Initialisation and Entry Point

To help us out and make things easier to work with we'll create an initialisation .js file (init.js) which will collect all of the engine files in one place and wrap them in a namespace (in this case 'eng'). We also declare and initialise our main App instance ('APP') in this file and then export everything together.

import GL, {glSetContext} from './engine/gl.js'
import GLStates from './engine/glstates.js'
import * as eng from './engine/exports.js';

var APP = new eng.App();

export {glSetContext, GL, GLStates, eng, APP as default};

By doing it this way we can import and access our App instance in any of our project files (also true of the WebGL Context 'GL'). Next we need to create the entry point for our app which will be run when the page loads.

import APP from './init.js';
import InitialScene from './initialscene.js';

function main() {
  try {
    APP.init("canvas"); // initialise the app instance, passing in the canvas id (from index.html)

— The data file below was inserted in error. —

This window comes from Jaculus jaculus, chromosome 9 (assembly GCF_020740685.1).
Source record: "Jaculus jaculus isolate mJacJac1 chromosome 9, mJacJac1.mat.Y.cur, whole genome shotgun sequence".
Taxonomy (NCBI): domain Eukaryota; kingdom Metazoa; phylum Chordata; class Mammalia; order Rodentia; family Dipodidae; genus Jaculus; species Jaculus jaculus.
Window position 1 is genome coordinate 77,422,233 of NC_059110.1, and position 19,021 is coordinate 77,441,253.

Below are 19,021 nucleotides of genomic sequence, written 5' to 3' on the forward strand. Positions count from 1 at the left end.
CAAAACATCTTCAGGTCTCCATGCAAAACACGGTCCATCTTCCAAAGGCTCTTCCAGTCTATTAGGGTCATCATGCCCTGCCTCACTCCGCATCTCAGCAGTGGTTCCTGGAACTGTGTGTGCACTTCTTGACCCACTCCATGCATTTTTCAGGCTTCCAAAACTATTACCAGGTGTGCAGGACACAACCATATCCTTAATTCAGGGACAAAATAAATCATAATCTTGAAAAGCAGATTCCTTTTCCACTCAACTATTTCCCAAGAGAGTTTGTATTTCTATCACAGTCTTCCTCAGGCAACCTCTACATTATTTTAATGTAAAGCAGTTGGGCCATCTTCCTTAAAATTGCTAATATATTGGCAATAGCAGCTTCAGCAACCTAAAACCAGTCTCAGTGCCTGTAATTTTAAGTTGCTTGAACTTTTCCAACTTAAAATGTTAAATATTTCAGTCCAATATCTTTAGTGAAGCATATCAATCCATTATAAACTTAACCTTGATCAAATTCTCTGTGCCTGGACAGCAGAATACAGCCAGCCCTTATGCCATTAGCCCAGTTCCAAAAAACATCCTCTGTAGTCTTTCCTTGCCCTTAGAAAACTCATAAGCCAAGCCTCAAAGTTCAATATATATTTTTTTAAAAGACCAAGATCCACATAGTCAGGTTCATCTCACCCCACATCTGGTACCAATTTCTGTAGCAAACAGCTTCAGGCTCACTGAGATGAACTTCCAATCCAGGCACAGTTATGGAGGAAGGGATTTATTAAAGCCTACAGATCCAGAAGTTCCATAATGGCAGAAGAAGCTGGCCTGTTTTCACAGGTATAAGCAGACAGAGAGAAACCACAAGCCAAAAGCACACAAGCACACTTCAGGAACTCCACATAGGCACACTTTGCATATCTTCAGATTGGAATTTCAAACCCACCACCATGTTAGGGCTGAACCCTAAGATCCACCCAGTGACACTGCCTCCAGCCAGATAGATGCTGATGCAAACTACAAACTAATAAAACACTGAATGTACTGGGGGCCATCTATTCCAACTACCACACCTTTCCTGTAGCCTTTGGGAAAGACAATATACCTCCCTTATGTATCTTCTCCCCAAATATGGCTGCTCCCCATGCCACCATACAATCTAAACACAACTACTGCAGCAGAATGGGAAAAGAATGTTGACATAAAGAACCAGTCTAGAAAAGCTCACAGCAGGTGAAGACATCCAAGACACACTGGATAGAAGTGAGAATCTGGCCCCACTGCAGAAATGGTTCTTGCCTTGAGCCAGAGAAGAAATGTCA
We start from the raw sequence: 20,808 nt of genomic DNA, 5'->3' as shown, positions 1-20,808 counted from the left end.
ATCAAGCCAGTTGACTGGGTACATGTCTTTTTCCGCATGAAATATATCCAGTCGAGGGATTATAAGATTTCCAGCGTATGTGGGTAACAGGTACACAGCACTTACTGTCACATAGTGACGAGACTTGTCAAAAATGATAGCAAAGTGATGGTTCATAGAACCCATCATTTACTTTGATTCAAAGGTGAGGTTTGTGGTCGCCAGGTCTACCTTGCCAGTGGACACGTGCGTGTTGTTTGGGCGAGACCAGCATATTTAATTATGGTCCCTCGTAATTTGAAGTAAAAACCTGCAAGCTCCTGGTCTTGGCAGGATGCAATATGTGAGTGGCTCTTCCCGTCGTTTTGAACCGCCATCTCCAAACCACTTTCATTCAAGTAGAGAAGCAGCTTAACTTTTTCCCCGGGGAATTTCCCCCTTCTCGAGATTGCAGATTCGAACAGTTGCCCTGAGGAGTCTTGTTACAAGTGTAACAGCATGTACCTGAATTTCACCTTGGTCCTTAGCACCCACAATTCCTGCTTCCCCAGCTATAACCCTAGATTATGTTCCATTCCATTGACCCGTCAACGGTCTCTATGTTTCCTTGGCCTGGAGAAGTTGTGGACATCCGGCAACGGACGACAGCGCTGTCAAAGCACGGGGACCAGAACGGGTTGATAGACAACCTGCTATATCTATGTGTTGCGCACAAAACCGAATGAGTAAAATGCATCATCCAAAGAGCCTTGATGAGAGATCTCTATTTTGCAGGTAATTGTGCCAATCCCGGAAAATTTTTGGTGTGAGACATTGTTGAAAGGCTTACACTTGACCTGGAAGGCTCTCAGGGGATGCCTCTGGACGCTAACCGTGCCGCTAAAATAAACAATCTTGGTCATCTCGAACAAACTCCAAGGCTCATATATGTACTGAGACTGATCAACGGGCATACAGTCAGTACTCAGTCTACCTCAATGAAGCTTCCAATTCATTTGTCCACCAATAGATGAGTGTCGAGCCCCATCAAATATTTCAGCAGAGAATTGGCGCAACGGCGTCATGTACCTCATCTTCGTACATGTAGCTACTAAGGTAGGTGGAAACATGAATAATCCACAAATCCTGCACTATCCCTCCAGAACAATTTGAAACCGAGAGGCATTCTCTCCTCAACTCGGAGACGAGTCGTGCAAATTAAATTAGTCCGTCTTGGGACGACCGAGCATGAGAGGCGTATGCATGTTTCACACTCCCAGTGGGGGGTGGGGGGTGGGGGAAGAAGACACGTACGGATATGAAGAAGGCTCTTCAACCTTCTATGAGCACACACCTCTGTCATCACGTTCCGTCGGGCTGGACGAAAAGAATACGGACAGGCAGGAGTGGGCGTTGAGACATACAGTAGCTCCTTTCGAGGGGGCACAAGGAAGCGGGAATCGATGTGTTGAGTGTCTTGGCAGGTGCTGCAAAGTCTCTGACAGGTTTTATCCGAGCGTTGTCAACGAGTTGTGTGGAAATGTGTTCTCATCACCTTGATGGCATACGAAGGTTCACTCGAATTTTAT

APP.sceneManager.requestChange(new InitialScene()); // request a change to our initial scene
    APP.sceneManager.change(); // perform the scene change immediately; // enter the main loop of our app
  } catch (e) {

window.onload = function() {
  main(); // run our entry function immediately when the page loads

We import our APP instance that we defined during initialisation, as well as our InitialScene class which we'll look at in detail later. Next, we declare a function (called 'main()' here, but the name is irrelevant) and initialise our app. This is where we pass in the id of our canvas element ('canvas'). Next we request and immediately change to an instance of our InitialScene (more on Scenes later). Finally, we enter the main loop of our App which runs until it is terminated (usually by the page closing).

The entry function can be called whenever and however you like but in this case we call it as soon as the page loads.